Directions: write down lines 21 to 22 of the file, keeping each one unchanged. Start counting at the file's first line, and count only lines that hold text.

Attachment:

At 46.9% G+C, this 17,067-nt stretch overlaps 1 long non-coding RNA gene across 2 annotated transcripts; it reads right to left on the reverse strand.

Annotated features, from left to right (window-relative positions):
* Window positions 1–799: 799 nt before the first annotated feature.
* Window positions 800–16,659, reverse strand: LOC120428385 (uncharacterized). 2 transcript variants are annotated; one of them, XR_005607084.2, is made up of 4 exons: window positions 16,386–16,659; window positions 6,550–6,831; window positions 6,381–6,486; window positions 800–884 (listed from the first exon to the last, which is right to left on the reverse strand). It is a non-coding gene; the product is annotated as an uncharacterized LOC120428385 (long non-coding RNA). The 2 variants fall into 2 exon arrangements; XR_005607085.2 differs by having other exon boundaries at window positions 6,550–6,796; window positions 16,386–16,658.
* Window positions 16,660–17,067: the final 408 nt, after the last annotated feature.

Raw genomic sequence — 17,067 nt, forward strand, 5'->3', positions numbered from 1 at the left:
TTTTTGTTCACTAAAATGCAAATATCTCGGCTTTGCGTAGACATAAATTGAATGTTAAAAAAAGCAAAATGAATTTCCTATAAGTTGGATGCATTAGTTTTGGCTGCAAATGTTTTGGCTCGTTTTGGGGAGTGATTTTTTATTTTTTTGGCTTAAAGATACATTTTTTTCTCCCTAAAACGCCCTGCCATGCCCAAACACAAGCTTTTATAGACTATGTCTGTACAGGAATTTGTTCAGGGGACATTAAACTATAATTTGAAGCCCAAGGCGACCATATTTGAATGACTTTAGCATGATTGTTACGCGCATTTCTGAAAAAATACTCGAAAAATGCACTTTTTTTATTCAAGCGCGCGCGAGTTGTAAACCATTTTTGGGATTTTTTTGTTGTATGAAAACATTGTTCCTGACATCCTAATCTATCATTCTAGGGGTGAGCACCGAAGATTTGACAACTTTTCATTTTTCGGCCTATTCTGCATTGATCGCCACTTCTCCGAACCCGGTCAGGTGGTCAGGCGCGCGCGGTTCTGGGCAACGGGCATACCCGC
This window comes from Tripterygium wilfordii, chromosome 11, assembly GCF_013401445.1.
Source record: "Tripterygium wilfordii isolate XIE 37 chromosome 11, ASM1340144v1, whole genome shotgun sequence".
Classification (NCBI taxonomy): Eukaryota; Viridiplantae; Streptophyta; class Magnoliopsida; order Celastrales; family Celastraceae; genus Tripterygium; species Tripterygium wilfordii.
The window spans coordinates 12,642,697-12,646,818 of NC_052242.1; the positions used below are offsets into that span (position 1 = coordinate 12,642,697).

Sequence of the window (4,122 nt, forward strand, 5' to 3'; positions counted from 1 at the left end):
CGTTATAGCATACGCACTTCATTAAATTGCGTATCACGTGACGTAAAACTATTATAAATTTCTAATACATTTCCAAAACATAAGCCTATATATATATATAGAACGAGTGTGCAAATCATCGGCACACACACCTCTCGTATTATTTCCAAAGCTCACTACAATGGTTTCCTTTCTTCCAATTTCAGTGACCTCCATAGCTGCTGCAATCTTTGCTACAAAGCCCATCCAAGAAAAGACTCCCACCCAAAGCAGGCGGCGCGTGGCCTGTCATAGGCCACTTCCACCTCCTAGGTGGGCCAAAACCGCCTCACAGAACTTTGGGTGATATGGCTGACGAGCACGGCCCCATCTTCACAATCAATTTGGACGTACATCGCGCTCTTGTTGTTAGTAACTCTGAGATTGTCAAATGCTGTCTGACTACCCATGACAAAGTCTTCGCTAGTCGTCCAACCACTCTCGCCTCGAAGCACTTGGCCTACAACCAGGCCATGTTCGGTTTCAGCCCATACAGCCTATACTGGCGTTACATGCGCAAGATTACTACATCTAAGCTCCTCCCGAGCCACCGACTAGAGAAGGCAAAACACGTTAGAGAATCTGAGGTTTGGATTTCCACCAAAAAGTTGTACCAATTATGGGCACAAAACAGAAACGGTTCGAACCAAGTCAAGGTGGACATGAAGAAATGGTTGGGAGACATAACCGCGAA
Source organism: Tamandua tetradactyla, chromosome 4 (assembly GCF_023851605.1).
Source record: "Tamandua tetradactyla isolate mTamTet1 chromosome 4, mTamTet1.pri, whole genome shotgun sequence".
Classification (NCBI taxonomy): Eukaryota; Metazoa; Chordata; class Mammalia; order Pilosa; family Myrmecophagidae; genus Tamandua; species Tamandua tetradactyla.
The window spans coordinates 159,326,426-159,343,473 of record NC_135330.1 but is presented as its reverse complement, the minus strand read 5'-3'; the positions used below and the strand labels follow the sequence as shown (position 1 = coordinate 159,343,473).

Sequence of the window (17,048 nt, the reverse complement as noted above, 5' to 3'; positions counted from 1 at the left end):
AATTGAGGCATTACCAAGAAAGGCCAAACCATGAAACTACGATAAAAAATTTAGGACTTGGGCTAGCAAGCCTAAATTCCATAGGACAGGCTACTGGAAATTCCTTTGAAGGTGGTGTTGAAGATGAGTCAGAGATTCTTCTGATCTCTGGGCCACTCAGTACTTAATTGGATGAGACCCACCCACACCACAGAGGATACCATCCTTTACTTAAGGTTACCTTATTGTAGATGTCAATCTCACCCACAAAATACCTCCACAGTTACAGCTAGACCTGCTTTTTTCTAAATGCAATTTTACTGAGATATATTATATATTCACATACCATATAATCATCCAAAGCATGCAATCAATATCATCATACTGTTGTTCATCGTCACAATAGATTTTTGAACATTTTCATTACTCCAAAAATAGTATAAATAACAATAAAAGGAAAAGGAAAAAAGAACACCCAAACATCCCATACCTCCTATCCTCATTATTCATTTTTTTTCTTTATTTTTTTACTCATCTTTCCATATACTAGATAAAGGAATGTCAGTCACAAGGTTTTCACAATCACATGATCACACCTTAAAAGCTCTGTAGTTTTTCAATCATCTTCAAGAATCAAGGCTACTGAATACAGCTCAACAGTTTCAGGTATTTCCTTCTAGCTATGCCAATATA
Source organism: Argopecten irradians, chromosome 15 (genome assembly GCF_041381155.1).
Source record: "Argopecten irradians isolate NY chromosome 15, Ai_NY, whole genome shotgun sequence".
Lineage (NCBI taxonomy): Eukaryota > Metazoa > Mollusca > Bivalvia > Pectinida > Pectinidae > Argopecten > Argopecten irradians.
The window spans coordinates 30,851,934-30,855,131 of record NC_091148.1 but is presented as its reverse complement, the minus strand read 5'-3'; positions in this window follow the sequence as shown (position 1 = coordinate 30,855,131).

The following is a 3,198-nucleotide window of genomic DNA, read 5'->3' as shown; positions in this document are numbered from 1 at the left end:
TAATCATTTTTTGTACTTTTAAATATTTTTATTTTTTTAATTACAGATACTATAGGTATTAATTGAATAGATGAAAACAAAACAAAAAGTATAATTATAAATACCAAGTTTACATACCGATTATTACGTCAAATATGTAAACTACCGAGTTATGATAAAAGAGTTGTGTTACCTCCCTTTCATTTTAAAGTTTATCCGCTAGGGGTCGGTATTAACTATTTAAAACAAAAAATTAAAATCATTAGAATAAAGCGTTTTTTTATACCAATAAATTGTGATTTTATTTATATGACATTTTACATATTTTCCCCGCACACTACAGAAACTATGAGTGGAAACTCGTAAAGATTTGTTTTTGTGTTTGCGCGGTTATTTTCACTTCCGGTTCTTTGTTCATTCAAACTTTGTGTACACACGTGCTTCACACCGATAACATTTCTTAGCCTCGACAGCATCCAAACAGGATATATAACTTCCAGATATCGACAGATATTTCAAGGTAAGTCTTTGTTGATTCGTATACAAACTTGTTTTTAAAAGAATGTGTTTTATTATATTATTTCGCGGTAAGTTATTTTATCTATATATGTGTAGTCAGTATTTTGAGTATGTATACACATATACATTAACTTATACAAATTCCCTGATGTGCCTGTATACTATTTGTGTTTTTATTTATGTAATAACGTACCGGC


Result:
Source record: "Argopecten irradians isolate NY chromosome 15, Ai_NY, whole genome shotgun sequence".
Lineage (NCBI taxonomy): Eukaryota > Metazoa > Mollusca > Bivalvia > Pectinida > Pectinidae > Argopecten > Argopecten irradians.